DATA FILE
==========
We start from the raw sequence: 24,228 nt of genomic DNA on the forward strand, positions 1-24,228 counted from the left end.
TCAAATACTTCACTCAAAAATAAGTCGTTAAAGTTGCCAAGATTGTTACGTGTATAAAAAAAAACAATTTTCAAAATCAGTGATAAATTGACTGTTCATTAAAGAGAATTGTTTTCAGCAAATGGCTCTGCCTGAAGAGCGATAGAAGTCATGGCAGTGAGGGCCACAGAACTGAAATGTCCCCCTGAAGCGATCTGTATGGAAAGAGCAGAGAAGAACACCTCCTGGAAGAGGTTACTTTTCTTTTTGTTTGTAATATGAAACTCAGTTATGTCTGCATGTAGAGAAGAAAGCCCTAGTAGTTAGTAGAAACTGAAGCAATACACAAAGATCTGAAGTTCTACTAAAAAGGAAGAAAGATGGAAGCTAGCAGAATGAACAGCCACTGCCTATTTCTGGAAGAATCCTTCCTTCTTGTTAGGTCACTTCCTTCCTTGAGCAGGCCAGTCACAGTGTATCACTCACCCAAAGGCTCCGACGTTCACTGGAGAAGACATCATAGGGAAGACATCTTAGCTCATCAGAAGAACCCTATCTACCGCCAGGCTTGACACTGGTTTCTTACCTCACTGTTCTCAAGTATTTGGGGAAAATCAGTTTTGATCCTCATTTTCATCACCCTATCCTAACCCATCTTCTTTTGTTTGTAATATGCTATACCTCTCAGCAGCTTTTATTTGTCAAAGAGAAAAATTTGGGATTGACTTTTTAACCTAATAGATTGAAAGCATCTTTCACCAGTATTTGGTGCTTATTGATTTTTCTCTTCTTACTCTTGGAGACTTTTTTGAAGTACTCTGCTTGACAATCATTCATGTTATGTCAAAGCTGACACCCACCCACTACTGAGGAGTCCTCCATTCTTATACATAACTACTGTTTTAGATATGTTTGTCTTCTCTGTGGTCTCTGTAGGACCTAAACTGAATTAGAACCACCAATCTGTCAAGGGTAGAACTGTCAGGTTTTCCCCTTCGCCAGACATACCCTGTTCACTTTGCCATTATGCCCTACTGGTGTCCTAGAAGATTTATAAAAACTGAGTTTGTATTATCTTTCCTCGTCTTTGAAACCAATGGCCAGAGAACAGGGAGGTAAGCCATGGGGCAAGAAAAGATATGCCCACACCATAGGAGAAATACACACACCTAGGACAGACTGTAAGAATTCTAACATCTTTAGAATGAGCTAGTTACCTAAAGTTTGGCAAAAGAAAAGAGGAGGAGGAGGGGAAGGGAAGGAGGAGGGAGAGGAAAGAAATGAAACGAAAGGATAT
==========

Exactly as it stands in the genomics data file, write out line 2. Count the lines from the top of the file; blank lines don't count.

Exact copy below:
TCAAATACTTCACTCAAAAATAAGTCGTTAAAGTTGCCAAGATTGTTACGTGTATAAAAAAAAACAATTTTCAAAATCAGTGATAAATTGACTGTTCATTAAAGAGAATTGTTTTCAGCAAATGGCTCTGCCTGAAGAGCGATAGAAGTCATGGCAGTGAGGGCCACAGAACTGAAATGTCCCCCTGAAGCGATCTGTATGGAAAGAGCAGAGAAGAACACCTCCTGGAAGAGGTTACTTTTCTTTTTGTTTGTAATATGAAACTCAGTTATGTCTGCATGTAGAGAAGAAAGCCCTAGTAGTTAGTAGAAACTGAAGCAATACACAAAGATCTGAAGTTCTACTAAAAAGGAAGAAAGATGGAAGCTAGCAGAATGAACAGCCACTGCCTATTTCTGGAAGAATCCTTCCTTCTTGTTAGGTCACTTCCTTCCTTGAGCAGGCCAGTCACAGTGTATCACTCACCCAAAGGCTCCGACGTTCACTGGAGAAGACATCATAGGGAAGACATCTTAGCTCATCAGAAGAACCCTATCTACCGCCAGGCTTGACACTGGTTTCTTACCTCACTGTTCTCAAGTATTTGGGGAAAATCAGTTTTGATCCTCATTTTCATCACCCTATCCTAACCCATCTTCTTTTGTTTGTAATATGCTATACCTCTCAGCAGCTTTTATTTGTCAAAGAGAAAAATTTGGGATTGACTTTTTAACCTAATAGATTGAAAGCATCTTTCACCAGTATTTGGTGCTTATTGATTTTTCTCTTCTTACTCTTGGAGACTTTTTTGAAGTACTCTGCTTGACAATCATTCATGTTATGTCAAAGCTGACACCCACCCACTACTGAGGAGTCCTCCATTCTTATACATAACTACTGTTTTAGATATGTTTGTCTTCTCTGTGGTCTCTGTAGGACCTAAACTGAATTAGAACCACCAATCTGTCAAGGGTAGAACTGTCAGGTTTTCCCCTTCGCCAGACATACCCTGTTCACTTTGCCATTATGCCCTACTGGTGTCCTAGAAGATTTATAAAAACTGAGTTTGTATTATCTTTCCTCGTCTTTGAAACCAATGGCCAGAGAACAGGGAGGTAAGCCATGGGGCAAGAAAAGATATGCCCACACCATAGGAGAAATACACACACCTAGGACAGACTGTAAGAATTCTAACATCTTTAGAATGAGCTAGTTACCTAAAGTTTGGCAAAAGAAAAGAGGAGGAGGAGGGGAAGGGAAGGAGGAGGGAGAGGAAAGAAATGAAACGAAAGGATAT